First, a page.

This veneration, nearly glorification, of what amounts to an act of self-manslaughter would merely be deeply creepy if it weren’t for the wider context just beyond the margins of the page. The key sentence is this one: “If God grants me a child, I will bear that child”.

This is what good, dutiful, Christian women do, you see. If you have a womb, your body isn’t yours but God’s, who can “grant” you a child at any time. It’s entirely in His hands because the woman can’t grant herself anything, or even exercise a veto over her own fertility. Birth control is for whores who want sex without consequences, and abortion unthinkable. If she dies? Well, it’s sad, but not as important as producing as many babies as possible.

I refuse to flatter this worldview by calling it “pro-life”. Some people who call themselves that may deserve the title, but the attitude implicit in Bozell’s column is better described as extreme natalism, where fertility is all and women mainly vessels for their husbands’ seed.

Nor do I any more wish to humour the emollient fiction that the abortion debate is broadly symmetrical, with both sides having equally reasonable grievances. Pro-choice extremists do exist, but are thoroughly marginal, and the fundamental difference is this: we don’t want to force women into doing anything. If they want to keep the baby, good luck to them. Pro-choicers tend also to support generous welfare states, thus ensuring that mothers who do decide against abortion aren’t left in the wilderness. We want women to have all options available, no more, no less.

The same can’t be said for the “pro-life” movement. In the UK, their numbers are mercifully too small to curtail reproductive freedom in a big way, but they’ve enjoyed much more success in the United States. There are now many states where obtaining a termination is next to impossible, especially for poor and otherwise disadvantaged women.

This outcome isn’t a side-effect of “pro-life” activism but its explicit goal. We know how this movie ends: in a dirty room in a back alley, with knitting needles and amateur butchers, with lives ruined and ended. This is the reality of a world without legal abortion, and always will be.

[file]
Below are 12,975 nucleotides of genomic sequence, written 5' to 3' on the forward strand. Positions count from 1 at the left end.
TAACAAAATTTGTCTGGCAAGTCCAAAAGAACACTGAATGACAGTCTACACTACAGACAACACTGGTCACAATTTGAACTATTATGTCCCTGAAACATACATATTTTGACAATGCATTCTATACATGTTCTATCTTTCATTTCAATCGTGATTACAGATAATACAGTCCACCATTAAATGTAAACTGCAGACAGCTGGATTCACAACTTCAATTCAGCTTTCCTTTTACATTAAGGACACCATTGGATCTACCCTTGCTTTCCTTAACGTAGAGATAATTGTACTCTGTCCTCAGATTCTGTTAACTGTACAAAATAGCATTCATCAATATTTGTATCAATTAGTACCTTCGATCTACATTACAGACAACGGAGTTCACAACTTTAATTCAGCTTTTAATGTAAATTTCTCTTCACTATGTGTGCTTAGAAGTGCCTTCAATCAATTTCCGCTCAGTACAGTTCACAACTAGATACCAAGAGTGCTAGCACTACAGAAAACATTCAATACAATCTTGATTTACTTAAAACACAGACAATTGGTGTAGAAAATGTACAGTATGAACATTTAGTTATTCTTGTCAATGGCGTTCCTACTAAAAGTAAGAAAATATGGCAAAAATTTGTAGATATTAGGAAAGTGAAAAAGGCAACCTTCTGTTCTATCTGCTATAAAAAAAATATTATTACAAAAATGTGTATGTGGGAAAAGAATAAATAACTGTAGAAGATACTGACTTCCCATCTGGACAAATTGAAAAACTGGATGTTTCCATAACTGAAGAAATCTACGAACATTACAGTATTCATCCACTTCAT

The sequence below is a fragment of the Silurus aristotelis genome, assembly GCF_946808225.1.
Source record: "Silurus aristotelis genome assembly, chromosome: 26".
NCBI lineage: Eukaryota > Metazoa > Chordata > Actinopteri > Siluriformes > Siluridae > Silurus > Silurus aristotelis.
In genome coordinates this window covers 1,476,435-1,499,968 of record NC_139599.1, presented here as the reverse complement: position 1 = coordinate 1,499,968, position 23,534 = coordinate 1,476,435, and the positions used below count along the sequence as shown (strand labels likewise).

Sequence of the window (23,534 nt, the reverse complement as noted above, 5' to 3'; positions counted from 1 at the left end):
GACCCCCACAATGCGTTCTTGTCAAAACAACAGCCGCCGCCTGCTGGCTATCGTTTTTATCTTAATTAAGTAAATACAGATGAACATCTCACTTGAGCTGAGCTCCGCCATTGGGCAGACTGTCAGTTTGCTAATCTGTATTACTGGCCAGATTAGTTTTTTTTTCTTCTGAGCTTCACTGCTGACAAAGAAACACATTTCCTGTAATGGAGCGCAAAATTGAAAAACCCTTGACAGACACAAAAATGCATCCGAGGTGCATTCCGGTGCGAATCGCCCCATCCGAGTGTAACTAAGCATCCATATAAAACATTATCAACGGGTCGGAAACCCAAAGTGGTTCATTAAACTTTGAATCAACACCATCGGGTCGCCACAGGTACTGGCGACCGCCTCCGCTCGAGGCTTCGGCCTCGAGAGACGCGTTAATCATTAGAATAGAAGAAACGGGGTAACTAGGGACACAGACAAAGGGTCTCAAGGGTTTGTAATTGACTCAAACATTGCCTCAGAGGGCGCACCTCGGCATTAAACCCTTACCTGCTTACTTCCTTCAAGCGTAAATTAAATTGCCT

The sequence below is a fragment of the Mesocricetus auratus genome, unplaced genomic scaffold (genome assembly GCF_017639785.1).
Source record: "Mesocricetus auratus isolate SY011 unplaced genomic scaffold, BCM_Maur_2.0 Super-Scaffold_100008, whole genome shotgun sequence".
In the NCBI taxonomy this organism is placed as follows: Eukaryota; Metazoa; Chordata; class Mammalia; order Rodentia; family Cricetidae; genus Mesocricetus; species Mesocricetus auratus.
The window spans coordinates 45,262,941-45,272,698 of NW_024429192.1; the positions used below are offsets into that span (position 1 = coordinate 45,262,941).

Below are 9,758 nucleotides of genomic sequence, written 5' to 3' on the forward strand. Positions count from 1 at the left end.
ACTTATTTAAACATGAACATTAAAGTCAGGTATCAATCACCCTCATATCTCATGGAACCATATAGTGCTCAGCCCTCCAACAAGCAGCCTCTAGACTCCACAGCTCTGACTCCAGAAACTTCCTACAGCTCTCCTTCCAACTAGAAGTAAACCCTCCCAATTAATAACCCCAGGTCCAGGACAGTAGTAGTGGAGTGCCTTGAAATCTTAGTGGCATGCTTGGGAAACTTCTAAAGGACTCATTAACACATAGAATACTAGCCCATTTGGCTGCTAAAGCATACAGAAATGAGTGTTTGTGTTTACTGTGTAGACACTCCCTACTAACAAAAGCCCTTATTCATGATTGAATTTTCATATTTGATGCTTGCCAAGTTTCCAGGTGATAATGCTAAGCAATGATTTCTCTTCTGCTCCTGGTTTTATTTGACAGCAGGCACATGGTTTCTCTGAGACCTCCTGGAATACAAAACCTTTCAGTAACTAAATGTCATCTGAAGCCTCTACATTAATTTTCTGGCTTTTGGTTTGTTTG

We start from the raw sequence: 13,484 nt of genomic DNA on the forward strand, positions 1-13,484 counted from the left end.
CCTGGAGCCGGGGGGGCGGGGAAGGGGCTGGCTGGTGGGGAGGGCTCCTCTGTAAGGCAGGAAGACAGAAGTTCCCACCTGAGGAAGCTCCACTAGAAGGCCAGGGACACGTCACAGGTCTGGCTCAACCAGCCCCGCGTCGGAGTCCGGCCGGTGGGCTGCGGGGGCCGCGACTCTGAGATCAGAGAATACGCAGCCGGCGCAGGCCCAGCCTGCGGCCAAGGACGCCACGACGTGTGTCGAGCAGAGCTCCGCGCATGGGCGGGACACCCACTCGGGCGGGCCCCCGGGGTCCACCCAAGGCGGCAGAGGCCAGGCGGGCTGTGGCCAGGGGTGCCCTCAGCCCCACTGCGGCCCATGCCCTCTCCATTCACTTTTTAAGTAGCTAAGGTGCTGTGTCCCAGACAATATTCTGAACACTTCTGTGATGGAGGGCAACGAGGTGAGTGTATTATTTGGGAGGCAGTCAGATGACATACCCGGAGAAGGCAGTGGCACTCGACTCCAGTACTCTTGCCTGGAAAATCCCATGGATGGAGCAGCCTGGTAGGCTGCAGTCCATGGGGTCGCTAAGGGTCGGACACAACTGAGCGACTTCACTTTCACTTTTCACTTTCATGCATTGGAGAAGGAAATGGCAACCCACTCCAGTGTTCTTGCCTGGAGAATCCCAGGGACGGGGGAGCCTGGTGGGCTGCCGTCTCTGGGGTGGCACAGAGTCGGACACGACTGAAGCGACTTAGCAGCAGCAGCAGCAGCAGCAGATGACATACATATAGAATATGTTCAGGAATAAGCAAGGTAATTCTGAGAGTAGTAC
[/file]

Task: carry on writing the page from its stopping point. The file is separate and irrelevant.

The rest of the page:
Some “pro-lifers” will raise the following objection, if they deign to respond at all: it was her choice, wasn’t it? Aren’t I being just as intolerant as I claim my opponents are, attacking a dead woman for choosing to bear a child? Is that feminism?

To this I respond with a hypothetical question. Let’s say Caroline Weiner had suddenly had second thoughts early in her pregnancy and decided she wanted to terminate it. If she’d told her husband, parents, priest and others that, do we think they would’ve responded with equanimity and told her to make her own mind up in her own way?

I rather think not. If she’d done any such thing, or even contemplated it out loud, I think she would have come under immense social and emotional pressure to decide against it. I think she would have been plied – lovingly, but insistently – with grisly propaganda images of bloody foetuses. I think all this would have been done out of the most sincere of motives, but the effect would be the same. I think she’d feel that she couldn’t make that choice without rejecting her entire family and way of life*, and I think all of us know that on some level.

This isn’t God’s love, it’s moral blackmail. Don’t let them tell you it’s all about the preciousness of human life; in fact, it’s about cherishing some lives while devaluing others, the latter category just happening to be entirely female. The rest of us mustn’t tolerate this sleight-of-hand for a second. Her body, her life, her choice. No excuses.

*The analogy with the debate over the veil within the Muslim community should be obvious, but I may write more on this another time.